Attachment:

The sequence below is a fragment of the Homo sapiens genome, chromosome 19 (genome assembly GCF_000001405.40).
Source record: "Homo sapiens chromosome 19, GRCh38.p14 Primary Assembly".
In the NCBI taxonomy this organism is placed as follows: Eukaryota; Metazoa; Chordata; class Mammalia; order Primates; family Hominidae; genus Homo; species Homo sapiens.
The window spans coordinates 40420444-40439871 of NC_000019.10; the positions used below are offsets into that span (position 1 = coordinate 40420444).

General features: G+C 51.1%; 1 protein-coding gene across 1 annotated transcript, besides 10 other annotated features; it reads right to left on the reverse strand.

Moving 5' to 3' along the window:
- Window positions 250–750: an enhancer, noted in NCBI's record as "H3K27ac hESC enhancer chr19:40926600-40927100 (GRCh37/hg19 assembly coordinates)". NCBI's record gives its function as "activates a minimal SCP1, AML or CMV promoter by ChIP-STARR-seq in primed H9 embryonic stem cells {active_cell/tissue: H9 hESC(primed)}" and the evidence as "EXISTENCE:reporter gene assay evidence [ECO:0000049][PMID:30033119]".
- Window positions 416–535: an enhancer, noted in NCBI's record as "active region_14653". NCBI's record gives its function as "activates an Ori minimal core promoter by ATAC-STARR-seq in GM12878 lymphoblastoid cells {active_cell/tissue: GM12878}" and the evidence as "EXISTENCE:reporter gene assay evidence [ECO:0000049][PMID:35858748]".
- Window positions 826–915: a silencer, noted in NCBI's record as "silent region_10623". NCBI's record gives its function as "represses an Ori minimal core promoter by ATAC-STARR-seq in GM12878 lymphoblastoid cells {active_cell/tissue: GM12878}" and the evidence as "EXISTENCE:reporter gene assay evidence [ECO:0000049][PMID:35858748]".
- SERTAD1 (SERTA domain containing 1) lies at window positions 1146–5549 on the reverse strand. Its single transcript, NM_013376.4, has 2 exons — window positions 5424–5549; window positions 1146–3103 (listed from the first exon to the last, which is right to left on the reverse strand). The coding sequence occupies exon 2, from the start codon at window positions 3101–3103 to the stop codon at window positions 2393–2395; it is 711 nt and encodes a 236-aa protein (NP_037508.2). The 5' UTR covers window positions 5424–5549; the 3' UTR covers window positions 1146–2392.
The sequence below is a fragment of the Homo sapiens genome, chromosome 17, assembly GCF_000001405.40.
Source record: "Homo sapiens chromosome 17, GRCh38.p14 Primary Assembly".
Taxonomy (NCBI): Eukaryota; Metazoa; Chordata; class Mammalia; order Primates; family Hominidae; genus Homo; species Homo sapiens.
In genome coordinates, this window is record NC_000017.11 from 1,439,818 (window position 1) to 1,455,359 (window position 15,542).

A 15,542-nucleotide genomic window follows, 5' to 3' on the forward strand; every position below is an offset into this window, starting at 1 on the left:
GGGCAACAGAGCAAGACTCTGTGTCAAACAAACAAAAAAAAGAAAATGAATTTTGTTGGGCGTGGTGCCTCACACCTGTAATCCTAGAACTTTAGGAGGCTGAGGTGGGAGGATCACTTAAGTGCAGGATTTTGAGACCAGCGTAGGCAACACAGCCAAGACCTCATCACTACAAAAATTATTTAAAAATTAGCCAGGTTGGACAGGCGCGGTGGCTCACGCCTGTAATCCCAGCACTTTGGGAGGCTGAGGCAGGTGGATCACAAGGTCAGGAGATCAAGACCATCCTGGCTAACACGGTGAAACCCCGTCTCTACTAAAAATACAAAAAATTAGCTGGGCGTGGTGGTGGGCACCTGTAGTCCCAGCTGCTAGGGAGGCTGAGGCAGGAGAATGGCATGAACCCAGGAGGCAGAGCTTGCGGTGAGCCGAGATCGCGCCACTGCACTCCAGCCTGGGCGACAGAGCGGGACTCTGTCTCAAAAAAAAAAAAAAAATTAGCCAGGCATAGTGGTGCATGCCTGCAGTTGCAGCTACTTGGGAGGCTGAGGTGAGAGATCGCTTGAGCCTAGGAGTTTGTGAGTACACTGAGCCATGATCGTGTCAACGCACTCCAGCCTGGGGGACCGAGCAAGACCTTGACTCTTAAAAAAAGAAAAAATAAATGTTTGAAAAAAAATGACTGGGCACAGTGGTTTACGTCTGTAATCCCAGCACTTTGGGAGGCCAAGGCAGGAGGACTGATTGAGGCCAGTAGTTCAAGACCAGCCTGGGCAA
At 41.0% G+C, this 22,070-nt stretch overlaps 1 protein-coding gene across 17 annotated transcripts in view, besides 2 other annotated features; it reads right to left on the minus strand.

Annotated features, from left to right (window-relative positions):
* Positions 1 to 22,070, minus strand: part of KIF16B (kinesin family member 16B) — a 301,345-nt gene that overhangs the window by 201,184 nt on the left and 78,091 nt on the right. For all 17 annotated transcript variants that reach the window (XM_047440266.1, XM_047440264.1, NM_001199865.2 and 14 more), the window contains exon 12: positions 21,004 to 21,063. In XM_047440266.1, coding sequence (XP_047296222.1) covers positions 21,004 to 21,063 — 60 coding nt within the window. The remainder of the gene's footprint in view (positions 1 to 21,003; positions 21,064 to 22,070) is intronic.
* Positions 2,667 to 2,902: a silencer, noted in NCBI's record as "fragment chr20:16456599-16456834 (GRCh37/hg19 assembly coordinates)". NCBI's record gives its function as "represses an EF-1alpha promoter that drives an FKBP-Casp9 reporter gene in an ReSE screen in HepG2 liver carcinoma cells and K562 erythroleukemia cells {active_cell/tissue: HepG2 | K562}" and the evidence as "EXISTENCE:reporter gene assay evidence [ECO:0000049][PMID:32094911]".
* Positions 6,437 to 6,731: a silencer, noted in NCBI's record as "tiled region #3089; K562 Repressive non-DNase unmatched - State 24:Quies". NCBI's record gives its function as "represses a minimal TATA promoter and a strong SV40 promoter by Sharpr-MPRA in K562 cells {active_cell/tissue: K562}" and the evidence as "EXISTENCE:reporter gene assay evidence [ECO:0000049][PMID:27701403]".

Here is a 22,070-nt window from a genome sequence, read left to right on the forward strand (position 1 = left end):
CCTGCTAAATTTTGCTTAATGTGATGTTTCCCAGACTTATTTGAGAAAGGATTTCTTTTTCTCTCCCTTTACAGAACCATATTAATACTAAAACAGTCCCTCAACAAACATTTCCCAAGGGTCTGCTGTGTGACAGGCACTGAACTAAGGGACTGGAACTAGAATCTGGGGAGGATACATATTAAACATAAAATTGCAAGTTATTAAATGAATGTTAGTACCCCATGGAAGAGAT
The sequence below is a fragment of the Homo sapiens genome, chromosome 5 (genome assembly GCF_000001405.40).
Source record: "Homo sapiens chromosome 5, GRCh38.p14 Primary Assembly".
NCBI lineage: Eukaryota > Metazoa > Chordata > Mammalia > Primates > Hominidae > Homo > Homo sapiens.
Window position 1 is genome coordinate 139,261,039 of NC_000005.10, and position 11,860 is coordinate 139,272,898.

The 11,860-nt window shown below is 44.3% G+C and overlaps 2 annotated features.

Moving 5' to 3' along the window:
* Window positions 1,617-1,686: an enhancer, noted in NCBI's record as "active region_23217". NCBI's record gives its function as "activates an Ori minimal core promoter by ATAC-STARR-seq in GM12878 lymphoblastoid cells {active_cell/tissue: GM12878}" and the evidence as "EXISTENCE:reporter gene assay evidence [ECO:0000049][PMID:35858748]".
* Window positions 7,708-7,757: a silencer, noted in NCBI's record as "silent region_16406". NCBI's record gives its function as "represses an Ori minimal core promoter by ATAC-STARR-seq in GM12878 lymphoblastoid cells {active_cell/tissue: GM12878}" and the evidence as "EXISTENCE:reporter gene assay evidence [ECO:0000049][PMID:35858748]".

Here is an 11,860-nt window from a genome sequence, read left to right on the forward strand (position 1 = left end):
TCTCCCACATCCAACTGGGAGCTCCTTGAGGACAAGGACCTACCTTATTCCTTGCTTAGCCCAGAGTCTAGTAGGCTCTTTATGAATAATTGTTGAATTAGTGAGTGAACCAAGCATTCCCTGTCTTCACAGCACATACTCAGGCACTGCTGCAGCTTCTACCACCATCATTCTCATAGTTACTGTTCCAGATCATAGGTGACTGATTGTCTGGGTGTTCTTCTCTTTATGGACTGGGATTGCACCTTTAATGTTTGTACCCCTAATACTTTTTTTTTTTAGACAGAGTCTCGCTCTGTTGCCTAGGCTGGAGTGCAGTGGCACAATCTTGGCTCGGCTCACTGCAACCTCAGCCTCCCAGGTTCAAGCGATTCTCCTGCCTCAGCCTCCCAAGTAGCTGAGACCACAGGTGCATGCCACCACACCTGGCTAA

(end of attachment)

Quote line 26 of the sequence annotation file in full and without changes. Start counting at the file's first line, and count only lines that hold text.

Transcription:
NCBI lineage: Eukaryota > Metazoa > Chordata > Mammalia > Primates > Hominidae > Homo > Homo sapiens.